Ehret: Breakers and fuses operate in different ways, thus, selective coordination between them can be difficult. In my opinion, there is no valid rule of thumb. The curves must be analyzed.

Yoon: Fuse manufacturers use to state that as long as a 2:1 ratio between upstream and downstream fuses was maintained, they were most likely coordinated. However, when intermixing fuses and circuit breakers, there’s no easy answer. The time-current characteristics of circuit breakers can be all over the place. The only true way to ensure coordination is to compare TCC’s for the OCPDs.

Question: Do you know of any new standards around BESS that could be released to Code?

Ehret: I am unaware of any eminent code changes. With the growing trend towards lithium-ion batteries, I recommend consulting the owner’s insurance provider.

Yoon: ESS standards are in flux and mostly focus on fire protection at this point. NFPA 855, Standard for the Installation of Stationary Energy Storage Systems, was originally introduced in 2020. The 2021 IFC was significantly revised as well and probably has more pertinent information.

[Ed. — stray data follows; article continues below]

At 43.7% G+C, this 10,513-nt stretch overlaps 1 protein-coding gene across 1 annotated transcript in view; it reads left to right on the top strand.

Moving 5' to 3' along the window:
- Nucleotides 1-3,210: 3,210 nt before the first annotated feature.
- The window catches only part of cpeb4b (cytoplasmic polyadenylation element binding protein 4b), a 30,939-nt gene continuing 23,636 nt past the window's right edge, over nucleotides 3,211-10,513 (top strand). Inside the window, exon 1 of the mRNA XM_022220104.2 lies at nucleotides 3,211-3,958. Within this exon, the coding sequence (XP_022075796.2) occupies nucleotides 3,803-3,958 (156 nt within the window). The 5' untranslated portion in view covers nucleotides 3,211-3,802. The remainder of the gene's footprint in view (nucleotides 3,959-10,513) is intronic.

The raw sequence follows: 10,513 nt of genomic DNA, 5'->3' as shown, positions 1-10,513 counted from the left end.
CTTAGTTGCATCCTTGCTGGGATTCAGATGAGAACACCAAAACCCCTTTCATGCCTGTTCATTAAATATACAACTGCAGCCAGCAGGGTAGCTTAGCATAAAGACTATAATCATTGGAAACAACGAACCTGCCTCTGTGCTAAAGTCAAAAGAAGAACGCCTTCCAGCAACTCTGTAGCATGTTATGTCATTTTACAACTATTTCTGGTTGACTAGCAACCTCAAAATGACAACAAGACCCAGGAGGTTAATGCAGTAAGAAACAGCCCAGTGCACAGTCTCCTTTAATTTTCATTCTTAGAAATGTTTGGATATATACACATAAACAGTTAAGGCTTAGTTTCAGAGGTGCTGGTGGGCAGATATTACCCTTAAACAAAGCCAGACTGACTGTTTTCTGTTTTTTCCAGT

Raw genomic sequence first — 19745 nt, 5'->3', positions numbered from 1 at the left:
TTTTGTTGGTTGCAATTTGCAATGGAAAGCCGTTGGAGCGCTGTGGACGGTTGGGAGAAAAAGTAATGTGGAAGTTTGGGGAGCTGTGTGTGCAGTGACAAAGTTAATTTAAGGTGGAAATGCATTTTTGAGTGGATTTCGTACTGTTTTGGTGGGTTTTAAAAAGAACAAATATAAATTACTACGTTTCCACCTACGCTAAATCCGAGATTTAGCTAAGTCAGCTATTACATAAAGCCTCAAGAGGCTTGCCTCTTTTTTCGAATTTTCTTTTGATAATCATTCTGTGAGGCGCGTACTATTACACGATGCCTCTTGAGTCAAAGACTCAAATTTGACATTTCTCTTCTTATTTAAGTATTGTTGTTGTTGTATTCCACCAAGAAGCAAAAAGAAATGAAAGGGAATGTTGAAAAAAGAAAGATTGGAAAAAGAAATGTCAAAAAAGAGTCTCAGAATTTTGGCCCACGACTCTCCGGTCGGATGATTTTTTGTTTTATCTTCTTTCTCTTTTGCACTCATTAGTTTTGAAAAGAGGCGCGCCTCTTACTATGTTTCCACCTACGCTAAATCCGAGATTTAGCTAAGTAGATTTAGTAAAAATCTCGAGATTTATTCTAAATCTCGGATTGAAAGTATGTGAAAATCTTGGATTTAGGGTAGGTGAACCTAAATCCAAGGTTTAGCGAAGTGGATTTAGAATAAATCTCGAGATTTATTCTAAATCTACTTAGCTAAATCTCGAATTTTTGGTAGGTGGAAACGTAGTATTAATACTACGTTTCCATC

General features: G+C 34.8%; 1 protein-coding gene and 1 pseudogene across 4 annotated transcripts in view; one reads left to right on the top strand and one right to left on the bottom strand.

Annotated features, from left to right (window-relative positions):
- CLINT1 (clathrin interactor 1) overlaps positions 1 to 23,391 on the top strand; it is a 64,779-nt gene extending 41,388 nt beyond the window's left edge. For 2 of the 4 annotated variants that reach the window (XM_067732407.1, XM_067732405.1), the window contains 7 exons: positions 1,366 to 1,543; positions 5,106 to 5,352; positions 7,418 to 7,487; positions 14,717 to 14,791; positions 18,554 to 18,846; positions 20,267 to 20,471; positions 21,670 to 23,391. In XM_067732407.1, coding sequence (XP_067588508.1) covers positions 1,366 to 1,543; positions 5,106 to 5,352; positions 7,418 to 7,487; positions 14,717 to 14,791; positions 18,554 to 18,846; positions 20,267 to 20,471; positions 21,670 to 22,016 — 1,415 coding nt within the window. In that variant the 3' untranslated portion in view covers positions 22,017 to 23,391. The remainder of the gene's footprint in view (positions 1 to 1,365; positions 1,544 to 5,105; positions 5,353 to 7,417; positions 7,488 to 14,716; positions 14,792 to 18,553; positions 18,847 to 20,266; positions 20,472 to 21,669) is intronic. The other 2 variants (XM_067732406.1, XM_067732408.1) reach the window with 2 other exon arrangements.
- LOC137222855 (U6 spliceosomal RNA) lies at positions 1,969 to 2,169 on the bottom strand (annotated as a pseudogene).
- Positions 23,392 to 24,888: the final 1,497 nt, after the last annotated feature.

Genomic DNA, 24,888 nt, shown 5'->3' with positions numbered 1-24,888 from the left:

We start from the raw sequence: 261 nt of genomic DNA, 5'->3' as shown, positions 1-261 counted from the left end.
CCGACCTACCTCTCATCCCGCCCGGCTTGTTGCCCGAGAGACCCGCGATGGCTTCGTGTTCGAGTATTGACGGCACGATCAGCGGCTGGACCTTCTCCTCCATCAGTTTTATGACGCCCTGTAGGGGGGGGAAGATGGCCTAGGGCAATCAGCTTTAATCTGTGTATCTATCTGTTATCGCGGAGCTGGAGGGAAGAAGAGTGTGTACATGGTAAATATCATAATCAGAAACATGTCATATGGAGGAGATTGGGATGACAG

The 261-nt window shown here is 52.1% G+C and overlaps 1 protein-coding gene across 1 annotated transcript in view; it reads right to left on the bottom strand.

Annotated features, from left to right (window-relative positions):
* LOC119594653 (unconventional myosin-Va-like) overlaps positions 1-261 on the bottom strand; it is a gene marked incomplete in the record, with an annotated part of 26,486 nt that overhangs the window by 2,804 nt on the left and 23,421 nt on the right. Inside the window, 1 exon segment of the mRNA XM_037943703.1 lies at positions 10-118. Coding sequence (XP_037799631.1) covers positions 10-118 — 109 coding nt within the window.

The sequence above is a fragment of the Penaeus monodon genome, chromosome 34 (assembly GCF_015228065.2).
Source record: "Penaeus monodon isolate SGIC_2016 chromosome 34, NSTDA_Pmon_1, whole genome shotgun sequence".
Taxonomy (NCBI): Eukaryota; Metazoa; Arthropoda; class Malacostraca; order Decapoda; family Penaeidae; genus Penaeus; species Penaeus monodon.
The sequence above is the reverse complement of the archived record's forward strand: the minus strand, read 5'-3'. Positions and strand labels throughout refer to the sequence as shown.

Question: How are you addressing the relatively low (5kA) interrupting rating that comes with many types of HVAC equipment?

Ehret: Start with your specifications. Many manufacturers can provide a higher rating at additional cost when required. Otherwise, a current limiting fuse is your best option.

Yoon: Yes, this is potentially an issue. The 5kA rating is generally attributed to UL508A standard for industrial control panels. If not tested and certified by the manufacturer, the component with the lowest rating typically determines the overall rating of the equipment. As such, the manufacturer has to provide a means to limit available fault (control transformers, fuses with low peak let through current, etc.).

Question: Do breakers lose their I-T curves over years of inaction?

Yoon: Circuit breakers are mechanisms with multiple moving components. If not exercised on an annual basis, there is no guarantee that the components will operate smoothly/not bind and impact its time-current response.

Question: What types of mid-construction design changes ought to trigger the need to update to the coordination study?

Yoon: Was the coordination study required by code or the client? The NEC specifically requires selective coordination for article 517, COPs, life-safety and elevators. As such, if you cannot be certain that changes to your design won’t impact coordination, you are obligated to update your coordination study.